These two figures were originally intended to be suspended, but circumstances kept their feet on the ground and it was not until I revisited Jessie that I finally found ways to release my figures from the ties of gravity that pulled them into the graveyard of the past.
Kouros and Koure are where I discovered how to construct a wooden armature and create life-size figures around it using textiles. I chose white muslin for the skin, a fabric that is both strong and delicate. The resulting figures, taking their posture from the classic Greek Kouroi, were part of the installation/exhibition ‘(it might be disability, but) its Still Life’ Shown at Faith House Gallery at Holton Lee Dorset, and Salisbury Arts Centre as part of the ‘Testing the Edges’ symposium in 2009.
I began on the Con.Text pieces because words, language, fascinate me. I enjoy conversing with people and am addicted to writing; text and image chase each other all through my arts practice. Text and drawing (I trained as a printmaker), are physically less demanding than the soft-sculpture, and words come so easily. I work to maintain a balance and working on the next generation of figures while immersed in the Creatives in Con.Text conversations allowed the figures to dictate their own responsive forms.

Jessie, Fons and Kosta are both younger and older, representing the past and the future. Without time and universal, but also unique and personal, they ask questions of a future where diversity appears increasingly problematic. The physical and emotional geography we construct to frame our coexistence in ever decreasing spaces demands ever increasing conformity – a simplification apparently necessary as counterpoint to the complexities of financial structures, political powers and ideologies that threaten to overwhelm us.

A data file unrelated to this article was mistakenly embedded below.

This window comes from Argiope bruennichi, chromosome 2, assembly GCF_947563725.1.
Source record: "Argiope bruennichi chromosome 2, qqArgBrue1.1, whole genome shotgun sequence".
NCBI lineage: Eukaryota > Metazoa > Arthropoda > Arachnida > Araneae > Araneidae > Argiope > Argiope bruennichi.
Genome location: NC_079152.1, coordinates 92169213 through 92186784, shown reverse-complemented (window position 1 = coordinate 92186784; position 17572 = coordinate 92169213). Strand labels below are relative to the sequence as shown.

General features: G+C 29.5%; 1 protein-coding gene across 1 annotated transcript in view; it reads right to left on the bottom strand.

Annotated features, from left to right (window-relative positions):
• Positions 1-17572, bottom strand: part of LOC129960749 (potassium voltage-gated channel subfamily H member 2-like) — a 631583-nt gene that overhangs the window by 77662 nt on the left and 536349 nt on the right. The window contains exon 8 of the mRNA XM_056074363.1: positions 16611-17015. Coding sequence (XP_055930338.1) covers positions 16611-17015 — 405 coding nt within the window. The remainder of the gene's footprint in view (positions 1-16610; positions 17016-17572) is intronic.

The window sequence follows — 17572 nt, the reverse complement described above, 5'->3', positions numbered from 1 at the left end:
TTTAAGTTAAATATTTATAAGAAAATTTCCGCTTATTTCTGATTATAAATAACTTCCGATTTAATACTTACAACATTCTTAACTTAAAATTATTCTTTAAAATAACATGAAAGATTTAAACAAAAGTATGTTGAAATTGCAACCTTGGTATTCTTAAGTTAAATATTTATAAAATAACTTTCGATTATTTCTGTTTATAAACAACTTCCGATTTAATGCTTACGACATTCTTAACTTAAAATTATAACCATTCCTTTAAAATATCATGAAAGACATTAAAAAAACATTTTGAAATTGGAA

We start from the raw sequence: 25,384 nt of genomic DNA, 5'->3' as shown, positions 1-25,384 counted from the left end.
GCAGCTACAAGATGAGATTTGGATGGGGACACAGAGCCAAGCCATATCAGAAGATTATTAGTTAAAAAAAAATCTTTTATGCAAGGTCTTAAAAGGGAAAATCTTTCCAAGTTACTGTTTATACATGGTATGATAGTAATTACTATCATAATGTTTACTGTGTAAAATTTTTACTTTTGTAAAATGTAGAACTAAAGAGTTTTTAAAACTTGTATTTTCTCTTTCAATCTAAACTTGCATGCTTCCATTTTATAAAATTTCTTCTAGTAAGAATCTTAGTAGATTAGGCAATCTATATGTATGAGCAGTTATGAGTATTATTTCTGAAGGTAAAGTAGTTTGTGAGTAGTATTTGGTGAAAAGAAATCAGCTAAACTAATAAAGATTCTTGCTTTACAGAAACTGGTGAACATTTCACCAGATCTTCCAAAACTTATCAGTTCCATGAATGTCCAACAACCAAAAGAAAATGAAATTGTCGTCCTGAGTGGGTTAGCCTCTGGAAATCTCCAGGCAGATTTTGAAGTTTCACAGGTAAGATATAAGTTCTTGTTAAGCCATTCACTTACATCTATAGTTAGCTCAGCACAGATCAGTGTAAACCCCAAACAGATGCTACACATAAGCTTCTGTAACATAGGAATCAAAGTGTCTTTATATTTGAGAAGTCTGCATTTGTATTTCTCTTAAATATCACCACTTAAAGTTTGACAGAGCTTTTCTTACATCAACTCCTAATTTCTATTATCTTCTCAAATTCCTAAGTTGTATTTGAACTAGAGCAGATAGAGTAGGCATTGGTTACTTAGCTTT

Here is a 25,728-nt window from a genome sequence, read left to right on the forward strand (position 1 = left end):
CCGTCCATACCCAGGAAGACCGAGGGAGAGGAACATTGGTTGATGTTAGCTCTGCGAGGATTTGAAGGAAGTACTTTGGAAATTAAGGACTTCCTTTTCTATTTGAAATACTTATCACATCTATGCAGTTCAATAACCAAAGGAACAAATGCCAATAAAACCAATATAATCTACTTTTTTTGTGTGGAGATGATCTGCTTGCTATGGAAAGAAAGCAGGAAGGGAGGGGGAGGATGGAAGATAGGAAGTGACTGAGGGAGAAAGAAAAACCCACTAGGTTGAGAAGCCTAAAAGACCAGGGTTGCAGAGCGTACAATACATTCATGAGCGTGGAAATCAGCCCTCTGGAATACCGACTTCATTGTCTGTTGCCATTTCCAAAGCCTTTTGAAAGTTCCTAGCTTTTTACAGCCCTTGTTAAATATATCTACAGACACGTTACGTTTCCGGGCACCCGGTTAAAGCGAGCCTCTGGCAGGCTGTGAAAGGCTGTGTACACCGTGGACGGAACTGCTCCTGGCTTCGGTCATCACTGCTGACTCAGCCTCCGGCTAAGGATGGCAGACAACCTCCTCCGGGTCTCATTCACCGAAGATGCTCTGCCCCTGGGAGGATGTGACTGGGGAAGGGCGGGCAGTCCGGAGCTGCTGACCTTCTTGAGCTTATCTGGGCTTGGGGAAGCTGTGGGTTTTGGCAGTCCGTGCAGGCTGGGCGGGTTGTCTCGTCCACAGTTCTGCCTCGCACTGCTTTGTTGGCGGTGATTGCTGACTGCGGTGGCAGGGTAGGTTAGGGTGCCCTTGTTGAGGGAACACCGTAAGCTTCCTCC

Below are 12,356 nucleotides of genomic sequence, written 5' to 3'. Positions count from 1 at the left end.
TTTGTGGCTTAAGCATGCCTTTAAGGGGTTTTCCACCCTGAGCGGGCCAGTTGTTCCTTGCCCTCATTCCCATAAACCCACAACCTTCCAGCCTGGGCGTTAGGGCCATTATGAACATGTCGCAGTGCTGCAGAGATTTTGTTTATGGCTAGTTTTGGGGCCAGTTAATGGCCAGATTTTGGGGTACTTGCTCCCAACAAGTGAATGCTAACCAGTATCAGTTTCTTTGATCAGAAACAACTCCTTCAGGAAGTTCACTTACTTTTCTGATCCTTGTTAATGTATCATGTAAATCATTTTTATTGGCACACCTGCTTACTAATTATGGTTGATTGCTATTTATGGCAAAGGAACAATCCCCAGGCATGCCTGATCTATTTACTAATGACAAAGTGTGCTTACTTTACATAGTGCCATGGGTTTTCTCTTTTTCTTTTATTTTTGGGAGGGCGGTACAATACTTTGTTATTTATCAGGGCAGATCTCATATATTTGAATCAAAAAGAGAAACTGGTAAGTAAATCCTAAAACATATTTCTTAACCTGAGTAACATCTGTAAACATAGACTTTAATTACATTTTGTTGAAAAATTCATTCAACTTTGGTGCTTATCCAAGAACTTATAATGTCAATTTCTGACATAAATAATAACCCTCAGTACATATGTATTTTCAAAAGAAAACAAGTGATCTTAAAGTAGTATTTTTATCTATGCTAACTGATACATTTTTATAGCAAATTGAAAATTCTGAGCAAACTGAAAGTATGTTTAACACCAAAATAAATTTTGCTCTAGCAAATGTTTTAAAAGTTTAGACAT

They make visible questions of the longings that thread through my arts practice from its beginning and of the questions that come alive in Con.Text conversations.
This is a growing body of work. Each piece has its own specific focus, putting artwork in the context of its venue, its audience, its occasion, and more. The name is a play on conversation and the resulting text/textart.
Conversations with artists and their audience, and with visitors to arts venues, are both performance and data gathering. I began with ‘View: the Con.Text’ and was quite scientific with precise questions and carefully noted answers, but soon discovered that people wanted to know more about the artwork, express opinions about other things they could link it to, and talk about their own feelings on art in general.
These ‘performance conversations’ added to peoples’ engagement and and joyment of the work on offer and I discovered that by not taking notes, by immersing myself in the conversations, I was able to edit this vast quantity of words into useable material much more easily.
‘View: the Con.Text’ 2011
The first Con.Text piece was created for the exhibition, ‘The View From Here’   featuring works by Martin Bruch, Juan delGado, and  Aidan Moesby and was described as ‘an intervention by DAO blogger Gini
The edited texts were revealed daily on a screen and published on DAO (Disability Arts Online).
‘Underwater Con.Text’ 2012
The second Con.Text followed artist and aquanaunt Sue Austin as she developed her underwater wheelchair, evolved live performances and showed 360 film of the artwork that is ‘Creating the Spectacle!’
‘Creatives in Con.Text’ 2013
The third Con.Text first exhibited as three scrolls in 2013, plans are in place to publish this on DAO
‘Creatives in Con.Text’ is a work of three parts – the conversations for the major scroll took place before, during and after the cultural Olympiad 2012 and covered a visit to ‘Unlimited’ at the Southbank Centre. The minor scroll focuses on the intensly creative weekend of FLINT Microfest held at Salisbury and the Pound Corsham in November 2012. The secret scroll is a very personal response to a FLINT performance by Natasha Davis.